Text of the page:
Agency not do­ing enough against dengue fever

Pro­gram to ed­u­cate peo­ple about the ill­ness

Kuwait Times - - HEALTH & SCIENCE -

HONOLULU: Hawaii state Sen. Rus­sell Ru­d­er­man wor­ries when­ever there’s a mos­quito buzzing in his home. Un­til re­cently, he didn’t give the com­mon pests much thought, but now his wife is six months preg­nant and there’s a grow­ing dengue fever out­break on the Big Is­land, where they live.

“It could threaten her preg­nancy, as well as her health,” he said of the mos­quito-borne ill­ness. The state Depart­ment of Health says there were 107 con­firmed cases of dengue fever on the Big Is­land as of Thurs­day.

It says it’s work­ing with the county to spray 155 prop­er­ties, in­clud­ing schools, and has started an out­reach pro­gram to ed­u­cate peo­ple about the ill­ness. In ad­di­tion, the US Cen­ters for Dis­ease Con­trol and Preven­tion is send­ing an en­to­mol­o­gist and a tech­ni­cian to the Big Is­land next week to fur­ther as­sess the sit­u­a­tion.

How­ever, Ru­d­er­man and other Big Is­land law­mak­ers say the depart­ment is down­play­ing the prob­lem. “They are not warn­ing peo­ple ap­pro­pri­ately,” said state Rep. Richard Crea­gan, a non-prac­tic­ing physi­cian. “It’s not a lit­tle out­break now. It’s a big out­break.”

Crea­gan said he wants state health of­fi­cials to en­cour­age vol­un­tary iso­la­tion of peo­ple who are in­fected, be more ag­gres­sive about trap­ping mos­qui­toes, and warn preg­nant women who could suf­fer com­pli­ca­tions. Symp­toms of dengue fever in­clude high fever, headache, nau­sea, mus­cle aches, bone and joint pain and rash. There’s no spe­cific treat­ment, but bed rest and ac­etaminophen for fever and pain are rec­om­mended.

Symp­toms usu­ally go away com­pletely within 2 weeks. The ill­ness is not en­demic to Hawaii but can be spread by mos­qui­toes that bite in­fected trav­el­ers from en­demic ar­eas. Dr. Lyle Petersen, the di­rec­tor of the CDC’s Di­vi­sion of Vec­tor-Borne Diseases who will be on the is­land next week, pre­vi­ously said the out­break isn’t huge com­pared to other parts of the world.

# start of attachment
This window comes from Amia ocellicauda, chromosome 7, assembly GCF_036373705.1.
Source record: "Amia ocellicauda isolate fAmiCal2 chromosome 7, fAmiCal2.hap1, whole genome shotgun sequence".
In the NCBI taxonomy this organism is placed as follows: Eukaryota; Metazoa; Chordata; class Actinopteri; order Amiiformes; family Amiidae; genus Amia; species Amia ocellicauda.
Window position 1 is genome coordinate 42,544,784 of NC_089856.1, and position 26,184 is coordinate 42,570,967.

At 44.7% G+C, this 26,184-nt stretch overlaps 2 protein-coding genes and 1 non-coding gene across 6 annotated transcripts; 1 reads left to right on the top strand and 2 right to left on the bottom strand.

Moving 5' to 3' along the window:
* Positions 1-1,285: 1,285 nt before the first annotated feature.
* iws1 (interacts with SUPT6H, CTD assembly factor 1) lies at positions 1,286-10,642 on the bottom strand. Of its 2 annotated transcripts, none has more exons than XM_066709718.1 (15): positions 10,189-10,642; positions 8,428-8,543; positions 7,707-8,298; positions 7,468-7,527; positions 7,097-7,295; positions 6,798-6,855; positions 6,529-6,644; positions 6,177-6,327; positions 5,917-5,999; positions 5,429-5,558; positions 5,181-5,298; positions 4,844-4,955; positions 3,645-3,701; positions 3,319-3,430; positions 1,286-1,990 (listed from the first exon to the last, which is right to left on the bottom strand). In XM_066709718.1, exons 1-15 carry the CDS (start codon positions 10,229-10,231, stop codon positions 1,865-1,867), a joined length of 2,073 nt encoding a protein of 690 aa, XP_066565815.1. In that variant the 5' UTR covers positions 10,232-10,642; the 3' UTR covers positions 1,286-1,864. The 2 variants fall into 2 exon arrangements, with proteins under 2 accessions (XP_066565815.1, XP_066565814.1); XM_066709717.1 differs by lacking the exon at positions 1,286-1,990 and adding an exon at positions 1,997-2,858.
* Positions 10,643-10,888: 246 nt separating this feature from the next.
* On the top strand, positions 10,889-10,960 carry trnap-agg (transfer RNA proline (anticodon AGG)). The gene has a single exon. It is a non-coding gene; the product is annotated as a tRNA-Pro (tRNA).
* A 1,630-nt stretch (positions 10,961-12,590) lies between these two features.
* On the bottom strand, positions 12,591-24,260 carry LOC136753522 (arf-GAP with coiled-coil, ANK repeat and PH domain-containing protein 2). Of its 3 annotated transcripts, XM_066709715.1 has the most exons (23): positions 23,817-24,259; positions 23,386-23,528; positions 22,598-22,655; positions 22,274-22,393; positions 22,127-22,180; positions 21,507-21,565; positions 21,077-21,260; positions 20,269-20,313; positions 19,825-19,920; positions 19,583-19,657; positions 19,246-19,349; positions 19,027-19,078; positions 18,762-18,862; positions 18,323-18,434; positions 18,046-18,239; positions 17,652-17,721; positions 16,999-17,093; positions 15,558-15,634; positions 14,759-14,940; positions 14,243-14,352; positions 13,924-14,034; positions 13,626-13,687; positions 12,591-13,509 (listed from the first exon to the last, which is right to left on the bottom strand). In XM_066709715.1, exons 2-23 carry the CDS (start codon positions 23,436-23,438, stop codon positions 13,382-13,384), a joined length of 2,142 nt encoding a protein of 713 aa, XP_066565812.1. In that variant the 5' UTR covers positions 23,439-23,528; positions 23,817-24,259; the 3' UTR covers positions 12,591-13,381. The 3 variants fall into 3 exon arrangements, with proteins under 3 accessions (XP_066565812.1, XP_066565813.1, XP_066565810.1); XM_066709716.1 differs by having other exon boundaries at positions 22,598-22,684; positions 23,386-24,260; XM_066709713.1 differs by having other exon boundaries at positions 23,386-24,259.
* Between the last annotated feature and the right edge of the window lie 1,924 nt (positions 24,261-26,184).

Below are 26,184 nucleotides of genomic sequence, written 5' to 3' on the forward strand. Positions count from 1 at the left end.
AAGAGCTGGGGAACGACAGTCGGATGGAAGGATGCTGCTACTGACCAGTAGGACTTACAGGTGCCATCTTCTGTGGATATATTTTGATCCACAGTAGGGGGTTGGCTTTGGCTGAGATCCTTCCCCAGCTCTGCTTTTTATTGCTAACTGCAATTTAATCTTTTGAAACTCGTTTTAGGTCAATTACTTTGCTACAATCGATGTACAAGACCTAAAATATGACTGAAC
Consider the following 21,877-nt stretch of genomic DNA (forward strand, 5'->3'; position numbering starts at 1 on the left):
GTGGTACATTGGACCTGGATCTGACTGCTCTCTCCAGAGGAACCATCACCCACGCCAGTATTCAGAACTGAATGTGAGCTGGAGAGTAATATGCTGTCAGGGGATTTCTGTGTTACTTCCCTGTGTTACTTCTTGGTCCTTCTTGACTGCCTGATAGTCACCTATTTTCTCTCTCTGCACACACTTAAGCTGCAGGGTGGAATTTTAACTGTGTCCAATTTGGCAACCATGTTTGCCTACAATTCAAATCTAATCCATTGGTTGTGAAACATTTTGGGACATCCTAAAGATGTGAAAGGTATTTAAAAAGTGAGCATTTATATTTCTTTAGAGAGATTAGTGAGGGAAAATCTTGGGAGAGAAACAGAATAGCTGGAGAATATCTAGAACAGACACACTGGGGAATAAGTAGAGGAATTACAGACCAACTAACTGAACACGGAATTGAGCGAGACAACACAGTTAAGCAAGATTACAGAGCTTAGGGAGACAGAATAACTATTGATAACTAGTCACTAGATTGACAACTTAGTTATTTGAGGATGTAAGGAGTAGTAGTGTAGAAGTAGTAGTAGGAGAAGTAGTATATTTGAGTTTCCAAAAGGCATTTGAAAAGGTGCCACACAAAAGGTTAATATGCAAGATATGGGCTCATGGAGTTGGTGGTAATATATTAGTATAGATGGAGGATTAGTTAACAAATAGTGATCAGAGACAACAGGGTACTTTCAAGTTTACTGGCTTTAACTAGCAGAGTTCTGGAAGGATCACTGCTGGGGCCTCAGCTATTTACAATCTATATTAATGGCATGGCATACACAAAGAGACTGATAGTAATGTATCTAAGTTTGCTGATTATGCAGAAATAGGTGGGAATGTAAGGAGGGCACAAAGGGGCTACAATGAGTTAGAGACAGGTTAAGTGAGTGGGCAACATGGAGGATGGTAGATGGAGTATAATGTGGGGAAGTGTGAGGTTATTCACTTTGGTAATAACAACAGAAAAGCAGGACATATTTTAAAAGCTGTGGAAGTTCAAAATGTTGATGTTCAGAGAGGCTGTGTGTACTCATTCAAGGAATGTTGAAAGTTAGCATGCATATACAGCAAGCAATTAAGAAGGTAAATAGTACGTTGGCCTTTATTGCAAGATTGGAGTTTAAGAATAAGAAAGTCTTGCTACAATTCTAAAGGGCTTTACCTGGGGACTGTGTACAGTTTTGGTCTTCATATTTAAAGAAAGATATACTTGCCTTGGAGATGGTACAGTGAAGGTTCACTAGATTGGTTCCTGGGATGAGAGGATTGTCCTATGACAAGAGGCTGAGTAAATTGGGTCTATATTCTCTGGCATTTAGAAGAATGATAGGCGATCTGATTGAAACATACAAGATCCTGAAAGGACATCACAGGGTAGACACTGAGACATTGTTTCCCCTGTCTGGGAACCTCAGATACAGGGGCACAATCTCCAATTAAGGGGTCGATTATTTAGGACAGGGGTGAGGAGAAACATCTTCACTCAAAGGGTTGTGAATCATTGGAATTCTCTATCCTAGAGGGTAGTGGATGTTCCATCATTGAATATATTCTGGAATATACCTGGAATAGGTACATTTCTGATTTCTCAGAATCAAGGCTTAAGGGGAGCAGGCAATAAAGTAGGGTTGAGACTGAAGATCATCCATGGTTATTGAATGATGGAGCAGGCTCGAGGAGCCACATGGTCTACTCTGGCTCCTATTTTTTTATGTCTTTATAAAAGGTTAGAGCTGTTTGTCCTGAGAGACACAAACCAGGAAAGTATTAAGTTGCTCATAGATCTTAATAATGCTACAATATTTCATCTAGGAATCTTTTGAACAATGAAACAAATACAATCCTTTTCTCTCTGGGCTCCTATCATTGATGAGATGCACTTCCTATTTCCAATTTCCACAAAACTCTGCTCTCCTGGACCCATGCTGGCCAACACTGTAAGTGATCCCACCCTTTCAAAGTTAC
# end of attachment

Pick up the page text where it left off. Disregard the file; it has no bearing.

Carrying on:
“The level of alarm is a lit­tle higher than it needs to be,” added state Health Di­rec­tor Dr Ginny Pressler. “We’re try­ing to raise aware­ness. We’re not try­ing to raise fear.” The depart­ment re­ceived an emer­gency ap­pro­pri­a­tion of up to $75,000 to hire pub­lic re­la­tions firm Ben­net Group Strate­gic Com­mu­ni­ca­tions to help with com­mu­ni­ca­tions ef­forts. The firm cre­ated the depart­ment’s “Fight the Bite” cam­paign to ed­u­cate peo­ple about ways to con­trol mos­qui­toes.

Mos­quito-breed­ing ar­eas

The same com­pany was hired to help with a 2001 out­break that lasted more than eight months, with 92 cases on Maui, 26 on Oahu and four on Kauai. “Why don’t they spend one-tenth of that PR money on med­i­cal re­sponse?” Ru­d­er­man asked. “Don’t worry, they’re telling us, but there’s no one here on the Big Is­land who isn’t wor­ry­ing.”

Stores are sell­ing lots of bug spray, but res­i­dents gen­er­ally aren’t chang­ing their at­tire in light of the out­break. Many are still wear­ing shorts and T-shirts in­stead of long sleeves and pants, as health of­fi­cials rec­om­mend. There’s con­cern the out­break will hurt the tourism in­dus­try, but of­fi­cials say they have not seen sig­nif­i­cant vis­i­tor can­ce­la­tions.

At the Sher­a­ton Kona Re­sort & Spa at Keauhou Bay, grounds main­te­nance and land­scape work­ers are tak­ing ex­tra mea­sures to clear stand­ing wa­ter that can serve as mos­quito-breed­ing ar­eas, said spokes­woman Katie Vanes. “Our as­so­ciates are pre­pared to speak with con­cerned guests, but we have not re­ceived a sig­nif­i­cant or fre­quent amount of in­quiries,” she said.

Kirstin Ka­haloa, ex­ec­u­tive di­rec­tor of the Kona-Ko­hala Cham­ber of Commerce, hopes tourists aren’t ner­vous about vis­it­ing the Big Is­land. “It’s still a safe place to visit as long as you’re fol­low­ing CDC rec­om­men­da­tions to be care­ful,” she said. “We’re here and we’re OK. We’re tak­ing pre­cau­tions.” — AP

Newspapers in English

Newspapers from Kuwait

© PressReader. All rights reserved.